Hot! Sukhumvit Road Memories

(A 10 year Retrospective from a Jaded Expat)

Article Summary: Before the skytrain, the Sofitel, The Regent and other upscale development, Sukumvit Road had a rawer, more frontier-like feel. Musings by a Bangkok expat upon the days when the pavement still had deep holes, the Old Thermae Coffee shop was still operating, and there was a Lebanese restaurant on the bottom of Nana Plaza.

After 18 hours in a flying sardine can, arriving by taxi on Sukhumvit Road felt like a shot of adrenaline. It was my first trip to Thailand, in the early 90’s, and Sukhumvit Road was more frontier-like then. Nocturnal street vendors, gold-toothed con men, and heavily made-up women with the “we can work something out” look milled about under naked light bulbs and joss stick vapors, creating an incandescent buzz of adventure, lust and greed.

The Bangkok night, warm, moist, sweet and musty, beckoned like the velvety lips of a siren, or perhaps an underfed Venus fly-trap. America, receding in my consciousness became a dream, or more accurately a nightmare that I was fleeing from, and Bangkok became my reality, a reversal in consciousness. Looking back, America seemed like a sterile hospital ward, directed by abusive orderlies and Bangkok was like a reprieve from prison.

Back in the 90’s, there was no skytrain yet. The pavement on Sukhumvit was broken and had deep holes. There were more street vendors back then, everywhere, selling noodle soup and barbecued shrimp all up and down the road. Now, there are just T-shirt and souvenir dealers and the food vendors have been relegated to side streets.

The old Thermae Coffee shop was still operating then and when Nana Plaza and Patpong closed, those who wanted to party until dusk would head to the Thermae coffee shop. Back then it was a basement dive always manned by a dour-looking policeman. Inside would be the various relics from the Waterworld and cheapskate johns mingled with a few wayward souls there just for the atmosphere.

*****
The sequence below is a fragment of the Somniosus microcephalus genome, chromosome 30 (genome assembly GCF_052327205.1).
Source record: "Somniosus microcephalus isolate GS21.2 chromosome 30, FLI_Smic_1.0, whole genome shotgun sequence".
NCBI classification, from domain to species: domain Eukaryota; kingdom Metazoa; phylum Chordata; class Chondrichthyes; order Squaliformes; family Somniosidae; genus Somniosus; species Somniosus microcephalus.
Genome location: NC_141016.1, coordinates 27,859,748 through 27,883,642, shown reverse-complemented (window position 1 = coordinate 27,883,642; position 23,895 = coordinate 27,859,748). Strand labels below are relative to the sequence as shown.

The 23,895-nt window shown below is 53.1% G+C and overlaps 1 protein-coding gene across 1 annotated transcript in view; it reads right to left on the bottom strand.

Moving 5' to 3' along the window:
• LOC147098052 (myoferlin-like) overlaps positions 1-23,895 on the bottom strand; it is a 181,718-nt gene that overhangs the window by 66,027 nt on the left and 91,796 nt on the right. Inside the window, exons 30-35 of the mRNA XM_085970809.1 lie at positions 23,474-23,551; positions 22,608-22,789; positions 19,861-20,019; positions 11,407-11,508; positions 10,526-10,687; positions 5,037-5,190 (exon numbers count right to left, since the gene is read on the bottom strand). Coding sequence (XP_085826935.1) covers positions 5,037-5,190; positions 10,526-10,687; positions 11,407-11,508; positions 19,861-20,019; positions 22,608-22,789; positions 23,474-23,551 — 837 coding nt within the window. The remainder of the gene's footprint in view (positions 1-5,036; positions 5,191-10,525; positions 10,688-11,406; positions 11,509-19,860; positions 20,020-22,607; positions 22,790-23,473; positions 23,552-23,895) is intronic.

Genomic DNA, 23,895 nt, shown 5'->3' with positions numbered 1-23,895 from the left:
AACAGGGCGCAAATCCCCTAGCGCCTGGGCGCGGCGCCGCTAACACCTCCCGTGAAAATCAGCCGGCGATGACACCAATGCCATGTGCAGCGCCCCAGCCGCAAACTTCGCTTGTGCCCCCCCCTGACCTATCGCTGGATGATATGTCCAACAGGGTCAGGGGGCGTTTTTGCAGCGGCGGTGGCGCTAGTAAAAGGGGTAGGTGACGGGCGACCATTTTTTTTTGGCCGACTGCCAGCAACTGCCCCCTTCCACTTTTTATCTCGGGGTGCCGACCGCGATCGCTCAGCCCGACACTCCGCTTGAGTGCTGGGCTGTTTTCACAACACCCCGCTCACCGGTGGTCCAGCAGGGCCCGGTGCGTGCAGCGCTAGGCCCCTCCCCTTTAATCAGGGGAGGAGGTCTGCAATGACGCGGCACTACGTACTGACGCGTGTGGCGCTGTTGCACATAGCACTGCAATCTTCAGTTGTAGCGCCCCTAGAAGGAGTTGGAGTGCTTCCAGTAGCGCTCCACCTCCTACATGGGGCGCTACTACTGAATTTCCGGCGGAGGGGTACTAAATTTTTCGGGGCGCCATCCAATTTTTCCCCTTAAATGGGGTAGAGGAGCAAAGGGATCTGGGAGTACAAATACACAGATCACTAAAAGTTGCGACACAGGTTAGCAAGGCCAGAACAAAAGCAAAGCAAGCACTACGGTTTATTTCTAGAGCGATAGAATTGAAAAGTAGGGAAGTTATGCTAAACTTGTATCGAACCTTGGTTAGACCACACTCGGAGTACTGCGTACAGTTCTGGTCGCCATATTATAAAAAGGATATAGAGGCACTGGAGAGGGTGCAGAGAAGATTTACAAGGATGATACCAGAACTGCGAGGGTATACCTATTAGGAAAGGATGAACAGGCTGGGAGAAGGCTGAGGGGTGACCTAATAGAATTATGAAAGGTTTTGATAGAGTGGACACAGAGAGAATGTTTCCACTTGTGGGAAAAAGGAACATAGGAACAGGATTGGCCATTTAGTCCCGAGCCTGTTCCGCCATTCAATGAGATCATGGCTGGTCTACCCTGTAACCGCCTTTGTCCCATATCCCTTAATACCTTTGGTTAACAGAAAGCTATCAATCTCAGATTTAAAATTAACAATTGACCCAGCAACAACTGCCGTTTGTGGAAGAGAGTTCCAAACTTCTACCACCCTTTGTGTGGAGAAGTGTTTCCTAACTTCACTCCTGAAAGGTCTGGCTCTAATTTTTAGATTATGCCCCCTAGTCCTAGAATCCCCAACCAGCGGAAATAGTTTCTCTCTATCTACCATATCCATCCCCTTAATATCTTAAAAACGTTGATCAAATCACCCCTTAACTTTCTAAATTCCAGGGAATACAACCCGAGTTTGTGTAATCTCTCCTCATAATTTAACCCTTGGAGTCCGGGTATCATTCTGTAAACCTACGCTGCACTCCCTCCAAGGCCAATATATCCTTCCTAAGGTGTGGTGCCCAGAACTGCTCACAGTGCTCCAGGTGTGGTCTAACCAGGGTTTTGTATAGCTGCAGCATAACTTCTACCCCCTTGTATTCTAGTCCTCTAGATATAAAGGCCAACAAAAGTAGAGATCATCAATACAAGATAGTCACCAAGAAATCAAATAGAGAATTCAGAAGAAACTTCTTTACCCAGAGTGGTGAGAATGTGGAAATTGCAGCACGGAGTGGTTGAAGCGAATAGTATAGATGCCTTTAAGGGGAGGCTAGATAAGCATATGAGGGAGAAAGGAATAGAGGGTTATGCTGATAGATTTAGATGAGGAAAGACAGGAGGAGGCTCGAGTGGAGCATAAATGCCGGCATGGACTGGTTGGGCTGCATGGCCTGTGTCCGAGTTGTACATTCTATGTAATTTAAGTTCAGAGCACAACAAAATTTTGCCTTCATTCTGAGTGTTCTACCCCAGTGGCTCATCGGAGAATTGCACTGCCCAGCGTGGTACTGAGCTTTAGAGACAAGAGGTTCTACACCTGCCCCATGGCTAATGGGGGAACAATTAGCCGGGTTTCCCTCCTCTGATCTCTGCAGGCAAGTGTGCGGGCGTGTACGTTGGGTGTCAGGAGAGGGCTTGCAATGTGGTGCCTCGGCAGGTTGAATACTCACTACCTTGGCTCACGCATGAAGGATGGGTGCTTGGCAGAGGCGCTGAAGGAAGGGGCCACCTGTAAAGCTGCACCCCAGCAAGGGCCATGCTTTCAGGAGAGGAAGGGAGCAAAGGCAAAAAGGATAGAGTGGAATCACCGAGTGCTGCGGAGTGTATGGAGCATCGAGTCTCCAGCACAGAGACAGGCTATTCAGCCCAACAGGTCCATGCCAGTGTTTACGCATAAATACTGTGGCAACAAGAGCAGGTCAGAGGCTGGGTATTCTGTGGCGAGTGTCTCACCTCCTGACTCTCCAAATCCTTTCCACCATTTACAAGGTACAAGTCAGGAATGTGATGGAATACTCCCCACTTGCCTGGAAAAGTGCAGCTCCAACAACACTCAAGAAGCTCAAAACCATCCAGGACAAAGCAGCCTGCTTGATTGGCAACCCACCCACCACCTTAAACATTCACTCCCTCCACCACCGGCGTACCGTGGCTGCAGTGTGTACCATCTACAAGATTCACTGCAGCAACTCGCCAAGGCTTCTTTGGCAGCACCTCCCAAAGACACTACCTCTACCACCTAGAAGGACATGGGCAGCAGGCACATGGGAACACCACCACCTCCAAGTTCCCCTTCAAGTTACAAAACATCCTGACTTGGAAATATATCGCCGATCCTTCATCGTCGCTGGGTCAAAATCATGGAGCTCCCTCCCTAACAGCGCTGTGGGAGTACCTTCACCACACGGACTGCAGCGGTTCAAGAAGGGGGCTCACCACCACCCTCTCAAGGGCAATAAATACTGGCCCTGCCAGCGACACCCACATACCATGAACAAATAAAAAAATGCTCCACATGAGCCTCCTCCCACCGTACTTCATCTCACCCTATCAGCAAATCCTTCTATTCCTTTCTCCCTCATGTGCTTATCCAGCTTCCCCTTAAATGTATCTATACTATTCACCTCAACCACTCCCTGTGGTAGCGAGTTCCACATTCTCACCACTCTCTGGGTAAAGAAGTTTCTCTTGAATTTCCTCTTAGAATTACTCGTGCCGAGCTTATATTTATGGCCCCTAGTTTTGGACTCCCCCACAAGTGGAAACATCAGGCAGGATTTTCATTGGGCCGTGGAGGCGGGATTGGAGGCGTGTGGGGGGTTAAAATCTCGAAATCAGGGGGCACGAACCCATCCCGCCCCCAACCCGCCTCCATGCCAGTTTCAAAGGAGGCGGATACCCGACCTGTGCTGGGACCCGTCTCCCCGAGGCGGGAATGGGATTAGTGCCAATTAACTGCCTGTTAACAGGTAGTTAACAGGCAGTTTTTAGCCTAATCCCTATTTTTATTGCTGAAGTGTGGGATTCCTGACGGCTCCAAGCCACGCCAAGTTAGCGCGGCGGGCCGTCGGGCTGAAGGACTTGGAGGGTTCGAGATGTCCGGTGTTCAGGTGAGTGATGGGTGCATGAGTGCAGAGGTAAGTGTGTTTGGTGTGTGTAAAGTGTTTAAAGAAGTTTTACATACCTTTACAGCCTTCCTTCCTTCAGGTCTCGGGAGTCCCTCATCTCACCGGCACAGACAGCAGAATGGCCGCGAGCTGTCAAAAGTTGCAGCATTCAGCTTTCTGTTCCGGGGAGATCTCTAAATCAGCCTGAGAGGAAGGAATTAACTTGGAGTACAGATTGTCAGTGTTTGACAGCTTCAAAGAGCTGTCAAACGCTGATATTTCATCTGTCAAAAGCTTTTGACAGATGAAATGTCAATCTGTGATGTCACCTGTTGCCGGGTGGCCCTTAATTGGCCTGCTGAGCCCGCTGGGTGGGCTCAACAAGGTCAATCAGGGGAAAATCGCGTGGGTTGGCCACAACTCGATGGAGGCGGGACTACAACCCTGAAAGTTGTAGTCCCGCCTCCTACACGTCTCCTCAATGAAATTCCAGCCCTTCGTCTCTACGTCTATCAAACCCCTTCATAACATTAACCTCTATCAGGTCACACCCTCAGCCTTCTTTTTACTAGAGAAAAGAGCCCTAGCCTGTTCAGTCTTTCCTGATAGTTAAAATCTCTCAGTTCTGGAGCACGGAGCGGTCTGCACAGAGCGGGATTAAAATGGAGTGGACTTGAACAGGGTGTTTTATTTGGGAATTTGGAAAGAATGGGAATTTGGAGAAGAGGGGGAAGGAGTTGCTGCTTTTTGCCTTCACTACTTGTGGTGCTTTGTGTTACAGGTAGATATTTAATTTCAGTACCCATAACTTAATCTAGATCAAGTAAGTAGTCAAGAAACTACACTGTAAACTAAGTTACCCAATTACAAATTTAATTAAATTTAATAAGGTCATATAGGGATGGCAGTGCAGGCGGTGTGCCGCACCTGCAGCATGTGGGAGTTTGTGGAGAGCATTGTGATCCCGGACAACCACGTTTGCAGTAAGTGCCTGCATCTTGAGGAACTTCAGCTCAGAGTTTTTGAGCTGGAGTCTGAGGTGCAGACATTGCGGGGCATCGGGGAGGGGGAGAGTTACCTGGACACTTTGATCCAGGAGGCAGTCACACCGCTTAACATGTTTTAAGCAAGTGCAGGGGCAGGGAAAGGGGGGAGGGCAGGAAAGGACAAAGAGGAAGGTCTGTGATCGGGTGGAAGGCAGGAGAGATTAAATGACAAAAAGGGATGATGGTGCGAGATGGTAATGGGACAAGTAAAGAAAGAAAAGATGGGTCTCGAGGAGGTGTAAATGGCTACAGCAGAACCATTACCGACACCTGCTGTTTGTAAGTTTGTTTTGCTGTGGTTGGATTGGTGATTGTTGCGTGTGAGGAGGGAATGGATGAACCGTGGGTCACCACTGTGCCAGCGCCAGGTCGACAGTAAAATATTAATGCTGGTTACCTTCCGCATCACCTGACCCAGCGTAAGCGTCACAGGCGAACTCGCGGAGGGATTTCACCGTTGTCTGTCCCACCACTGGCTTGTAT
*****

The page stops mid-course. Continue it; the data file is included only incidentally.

I used to stay at the Mermaid’s Rest Guest guesthouse on Soi 8. It was a bungalow colony type place such as those you would find on a southern island, but it was in the middle of the city. The only decent restaurant on the street back them was the Maharaja Indian restaurant. The walls of Maharaja were made out of ornately carved wood and painted boldly in alternating red and green. My friend and I used to save the meal there for our last day in town. For some reason, the colors all seemed brighter in Thailand and the food all tasted better.

There used to be a Lebanese restaurant on the bottom of Nana Plaza. Nowadays, an Arab restaurant just wouldn’t seem to fit there anymore. I first went to the Nana Plaza Lebanese restaurant with my Egyptian friend Pierre and he started talking to the manager in Arabic. He then translated for me. He had told the manager that he wanted the restaurant to bring us a few salad plates but he wasn’t very specific about what kinds of salads and left it up to the manager’s discretion, a gesture of middle eastern gentility to let the manager suggest what was appropriate. The second thing he asked for was middle eastern escorts.

I had never known that there were Arab ladies of the evening. Pierre commented that every continent has at least one country or area that is reserved for sinners, even the middle eastern world. The tourist destination for sinners in greater Arabia was Morocco.

A little while later, platters and platters of food came and sitting a few feet away from us at a separate table were some queen-sized exotic and non-Thai looking girls looking at us inquisitively. The food was awesome but somehow it seemed like Greek food mixed with Arab food. There were little pasties and mixtures wrapped in grape leaves, falafel, humus, the works and the food kept on coming.

We continued eating and Pierre, although nodding to the tastiness of the food, said that the Lebanese manager had tricked us by bringing us too much food. Pierre explained that the Lebanese are known as the best businessmen in the Middle East and the manager had taken advantage of Pierre’s old school Egyptian politeness by sending us more food then we could possibly eat.